Michigan school Superintendent Brian Whiston, who helped keep threatened schools open, dies at 56

PHOTO: Youtube

The state education department is reporting this morning that state Superintendent Brian Whiston has died of cancer at 56 years old.

Whiston, who led the state education department for three years, is best known as the architect of the partnership agreements that last year prevented the closure of 38 struggling Michigan schools.

Those schools — including 25 in the city of Detroit — had been targeted for closure by a state law requiring the shuttering of any school that had been in the bottom five percent of state rankings for three years in a row. Parents were notified by a state agency called the School Reform Office that their children’s schools were in danger of closing. 

Whiston at the time had no control over the School Reform Office, which reported to Gov. Rick Snyder, but it was Whiston who gave Snyder an alternative to closing schools.

Instead of forcing thousands of children across the state to scramble for new schools that likely would not have been much different from the schools they were leaving, Whiston proposed that the schools enter into “partnership agreements” designed to keep them open.

With Snyder’s blessing, the schools signed agreements that required them to work with partners such as local universities and community groups to improve instruction. If the schools are unable to meet improvement targets over three years, they could be subject to consequences like closure.

Snyder then returned the School Reform Office to the control of the state Education Department.

Since then, dozens of other schools have also signed partnership agreements, and Whiston has been an advocate for school improvement, rather than punishing schools for poor performance.

Among people who have sent condolences since news of Whiston’s death emerged this morning is U.S. Education Secretary Betsy DeVos.

Snyder also issued a statement saying:

“It is with a heavy heart that I learned the news of the passing of State Superintendent Brian Whiston. Brian’s dedication and work on behalf of all Michigan students and teachers was exemplary. He was an outstanding partner who understood that, just as teachers work every day to challenge their students to do better, we all need to challenge ourselves to do better for students. The partnerships to help struggling districts, his work to help implement the Marshall Plan for Talent, his Top 10 in 10 program, and many other initiatives he undertook during his career will be part of Brian’s longstanding efforts to make Michigan a national leader in education. I will miss working with him greatly.”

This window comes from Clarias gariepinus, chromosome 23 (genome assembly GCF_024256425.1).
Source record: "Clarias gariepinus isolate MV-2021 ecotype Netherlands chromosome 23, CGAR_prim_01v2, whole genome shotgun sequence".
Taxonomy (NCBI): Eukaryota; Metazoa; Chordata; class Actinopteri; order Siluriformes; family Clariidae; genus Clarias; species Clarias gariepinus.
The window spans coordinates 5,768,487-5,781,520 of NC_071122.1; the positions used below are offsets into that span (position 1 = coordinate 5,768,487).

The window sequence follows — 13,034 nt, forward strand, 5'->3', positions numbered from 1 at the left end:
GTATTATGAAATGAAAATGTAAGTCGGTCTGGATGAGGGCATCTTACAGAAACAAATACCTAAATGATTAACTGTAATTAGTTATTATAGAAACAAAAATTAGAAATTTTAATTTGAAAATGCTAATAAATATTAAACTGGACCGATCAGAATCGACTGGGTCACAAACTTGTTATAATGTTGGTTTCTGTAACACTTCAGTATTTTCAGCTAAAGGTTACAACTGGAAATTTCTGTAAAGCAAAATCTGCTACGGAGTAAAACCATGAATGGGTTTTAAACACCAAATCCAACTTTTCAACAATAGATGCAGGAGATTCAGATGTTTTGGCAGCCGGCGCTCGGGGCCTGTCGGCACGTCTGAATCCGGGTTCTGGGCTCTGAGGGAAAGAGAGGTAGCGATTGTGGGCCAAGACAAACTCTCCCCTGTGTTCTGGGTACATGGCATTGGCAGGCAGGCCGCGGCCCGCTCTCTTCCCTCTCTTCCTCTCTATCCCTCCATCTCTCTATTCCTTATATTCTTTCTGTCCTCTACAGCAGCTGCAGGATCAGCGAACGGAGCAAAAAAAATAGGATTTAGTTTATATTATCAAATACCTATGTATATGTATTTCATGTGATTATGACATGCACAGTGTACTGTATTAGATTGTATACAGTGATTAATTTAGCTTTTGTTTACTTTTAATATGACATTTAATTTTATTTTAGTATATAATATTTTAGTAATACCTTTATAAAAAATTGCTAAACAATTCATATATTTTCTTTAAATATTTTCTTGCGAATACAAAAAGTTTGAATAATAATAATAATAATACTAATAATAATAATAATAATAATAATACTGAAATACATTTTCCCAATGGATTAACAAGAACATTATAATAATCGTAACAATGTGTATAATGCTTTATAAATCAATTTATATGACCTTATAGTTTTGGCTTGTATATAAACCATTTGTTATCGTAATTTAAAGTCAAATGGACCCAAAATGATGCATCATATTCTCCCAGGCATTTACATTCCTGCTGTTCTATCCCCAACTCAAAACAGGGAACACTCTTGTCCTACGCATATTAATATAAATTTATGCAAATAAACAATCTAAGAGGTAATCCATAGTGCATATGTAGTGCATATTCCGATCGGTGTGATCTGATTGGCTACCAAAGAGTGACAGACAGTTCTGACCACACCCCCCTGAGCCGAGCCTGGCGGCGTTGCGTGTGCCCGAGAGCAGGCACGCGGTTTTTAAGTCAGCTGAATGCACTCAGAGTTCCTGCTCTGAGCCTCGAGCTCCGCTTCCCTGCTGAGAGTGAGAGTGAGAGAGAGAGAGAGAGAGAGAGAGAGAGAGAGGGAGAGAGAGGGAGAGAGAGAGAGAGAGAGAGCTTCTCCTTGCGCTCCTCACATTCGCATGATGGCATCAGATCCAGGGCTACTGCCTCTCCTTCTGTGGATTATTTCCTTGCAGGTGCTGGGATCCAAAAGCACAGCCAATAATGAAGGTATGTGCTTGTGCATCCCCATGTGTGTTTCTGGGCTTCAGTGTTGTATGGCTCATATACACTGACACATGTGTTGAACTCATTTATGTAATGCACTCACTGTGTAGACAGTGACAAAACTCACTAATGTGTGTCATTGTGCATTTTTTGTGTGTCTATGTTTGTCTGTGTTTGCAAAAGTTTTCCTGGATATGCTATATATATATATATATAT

For more about Whiston, who previously served as superintendent of Dearborn Public Schools, here’s the press release the Education Department issued this morning:

State of struggle

On nation’s report card, Michigan students remain in back of class

PHOTO: Getty images

Michigan schools continue to flounder in the bottom third of the nation.

Scores released Tuesday by the National Assessment of Educational Progress, often called the “nation’s report card,” indicate Michigan schools have made little progress in recent years despite years of sounding alarms by state, business and education leaders.

According to NAEP results — from tests given to a sample of students in every state in 2017 — Michigan ranks 35th in fourth-grade reading skills. That’s up from 41st in 2015, but still notably lower than the 28th the state was ranked in 2003, the first year Michigan participated in the test.

Michigan also saw a small improvement in state rankings in fourth-grade math (38th, from 42nd), eighth-grade math (33rd, from 34th) and eighth-grade reading (30th, from 31st).

But beneath those rankings, there is little to celebrate. Consider:

  • Michigan’s rank in fourth-grade reading went up six spots. But that’s mainly because other states’ scores dropped. The average score Michigan students earned on that test was higher as recently as 2011.
  • In fourth-grade math, Michigan students score average was the lowest in the state’s history of taking the test, back to 2003.
  • Eighth-grade math scores have remained virtually unchanged for 14 years.
  • Low-income fourth-graders rank 49th in math, compared to poor students in other states; white students are 46th in fourth-grade reading compared to white students elsewhere.
  • We rank last in the Midwest in every category.

While the test indicates that Michigan may have arrested its more than decade-long educational slide, it also enumerates just how far the state is from becoming a top 10 state in education, the goal set by the Michigan Department of Education to be reached by 2026.